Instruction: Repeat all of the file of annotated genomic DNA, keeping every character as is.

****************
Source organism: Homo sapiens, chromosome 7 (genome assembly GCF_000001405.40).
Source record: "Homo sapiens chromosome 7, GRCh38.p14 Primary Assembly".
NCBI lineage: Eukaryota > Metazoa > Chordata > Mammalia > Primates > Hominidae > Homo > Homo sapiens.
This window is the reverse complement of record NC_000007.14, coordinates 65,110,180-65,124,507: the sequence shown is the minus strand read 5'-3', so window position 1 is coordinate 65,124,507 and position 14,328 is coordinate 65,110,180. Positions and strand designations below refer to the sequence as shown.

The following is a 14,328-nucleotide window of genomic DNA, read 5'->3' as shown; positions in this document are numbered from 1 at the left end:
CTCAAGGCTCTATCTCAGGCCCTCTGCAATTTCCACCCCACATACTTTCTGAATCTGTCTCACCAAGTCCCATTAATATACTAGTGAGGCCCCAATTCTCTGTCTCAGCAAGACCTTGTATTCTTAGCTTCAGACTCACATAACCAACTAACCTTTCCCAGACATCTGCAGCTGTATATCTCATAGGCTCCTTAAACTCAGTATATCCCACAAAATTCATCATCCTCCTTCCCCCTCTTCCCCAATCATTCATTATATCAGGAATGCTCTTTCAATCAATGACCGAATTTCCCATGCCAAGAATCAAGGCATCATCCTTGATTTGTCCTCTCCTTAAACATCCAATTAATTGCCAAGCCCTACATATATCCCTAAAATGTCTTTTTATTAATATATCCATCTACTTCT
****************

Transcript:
Source organism: Homo sapiens, chromosome 7 (genome assembly GCF_000001405.40).
Source record: "Homo sapiens chromosome 7, GRCh38.p14 Primary Assembly".
NCBI lineage: Eukaryota > Metazoa > Chordata > Mammalia > Primates > Hominidae > Homo > Homo sapiens.
This window is the reverse complement of record NC_000007.14, coordinates 65,110,180-65,124,507: the sequence shown is the minus strand read 5'-3', so window position 1 is coordinate 65,124,507 and position 14,328 is coordinate 65,110,180. Positions and strand designations below refer to the sequence as shown.

The following is a 14,328-nucleotide window of genomic DNA, read 5'->3' as shown; positions in this document are numbered from 1 at the left end:
CTCAAGGCTCTATCTCAGGCCCTCTGCAATTTCCACCCCACATACTTTCTGAATCTGTCTCACCAAGTCCCATTAATATACTAGTGAGGCCCCAATTCTCTGTCTCAGCAAGACCTTGTATTCTTAGCTTCAGACTCACATAACCAACTAACCTTTCCCAGACATCTGCAGCTGTATATCTCATAGGCTCCTTAAACTCAGTATATCCCACAAAATTCATCATCCTCCTTCCCCCTCTTCCCCAATCATTCATTATATCAGGAATGCTCTTTCAATCAATGACCGAATTTCCCATGCCAAGAATCAAGGCATCATCCTTGATTTGTCCTCTCCTTAAACATCCAATTAATTGCCAAGCCCTACATATATCCCTAAAATGTCTTTTTATTAATATATCCATCTACTTCT